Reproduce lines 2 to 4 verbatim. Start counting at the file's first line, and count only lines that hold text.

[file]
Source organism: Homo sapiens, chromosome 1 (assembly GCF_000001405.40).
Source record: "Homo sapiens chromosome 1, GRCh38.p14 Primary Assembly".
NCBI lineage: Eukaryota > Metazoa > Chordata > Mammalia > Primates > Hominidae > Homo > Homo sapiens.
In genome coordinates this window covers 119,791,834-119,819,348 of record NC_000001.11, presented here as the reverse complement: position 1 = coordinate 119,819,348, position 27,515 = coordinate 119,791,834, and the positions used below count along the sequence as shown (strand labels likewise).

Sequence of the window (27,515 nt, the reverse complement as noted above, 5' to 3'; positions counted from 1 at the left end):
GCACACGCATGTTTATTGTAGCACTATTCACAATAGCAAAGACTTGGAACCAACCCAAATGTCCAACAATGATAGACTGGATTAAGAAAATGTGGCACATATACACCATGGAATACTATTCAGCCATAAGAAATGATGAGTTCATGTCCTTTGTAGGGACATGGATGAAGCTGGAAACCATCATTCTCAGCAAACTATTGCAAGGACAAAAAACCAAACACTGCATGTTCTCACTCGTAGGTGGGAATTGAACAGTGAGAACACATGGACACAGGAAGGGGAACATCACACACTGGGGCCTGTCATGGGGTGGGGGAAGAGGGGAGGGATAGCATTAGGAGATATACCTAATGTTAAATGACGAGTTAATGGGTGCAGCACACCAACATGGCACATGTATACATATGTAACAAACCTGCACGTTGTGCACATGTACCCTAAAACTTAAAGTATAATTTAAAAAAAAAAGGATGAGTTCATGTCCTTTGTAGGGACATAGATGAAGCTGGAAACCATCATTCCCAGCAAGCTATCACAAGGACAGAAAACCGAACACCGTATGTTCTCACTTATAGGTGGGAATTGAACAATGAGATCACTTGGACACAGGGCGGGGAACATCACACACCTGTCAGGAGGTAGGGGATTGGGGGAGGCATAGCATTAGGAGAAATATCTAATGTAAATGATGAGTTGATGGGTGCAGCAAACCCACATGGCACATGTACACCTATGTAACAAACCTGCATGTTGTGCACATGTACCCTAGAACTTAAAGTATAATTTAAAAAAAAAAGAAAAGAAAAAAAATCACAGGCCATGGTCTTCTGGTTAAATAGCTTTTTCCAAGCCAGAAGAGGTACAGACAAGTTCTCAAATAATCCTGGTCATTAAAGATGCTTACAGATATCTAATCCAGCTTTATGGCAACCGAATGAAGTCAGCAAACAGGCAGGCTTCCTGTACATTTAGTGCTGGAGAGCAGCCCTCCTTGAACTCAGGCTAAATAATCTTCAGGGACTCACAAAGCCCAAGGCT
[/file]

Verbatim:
Source record: "Homo sapiens chromosome 1, GRCh38.p14 Primary Assembly".
NCBI lineage: Eukaryota > Metazoa > Chordata > Mammalia > Primates > Hominidae > Homo > Homo sapiens.
In genome coordinates this window covers 119,791,834-119,819,348 of record NC_000001.11, presented here as the reverse complement: position 1 = coordinate 119,819,348, position 27,515 = coordinate 119,791,834, and the positions used below count along the sequence as shown (strand labels likewise).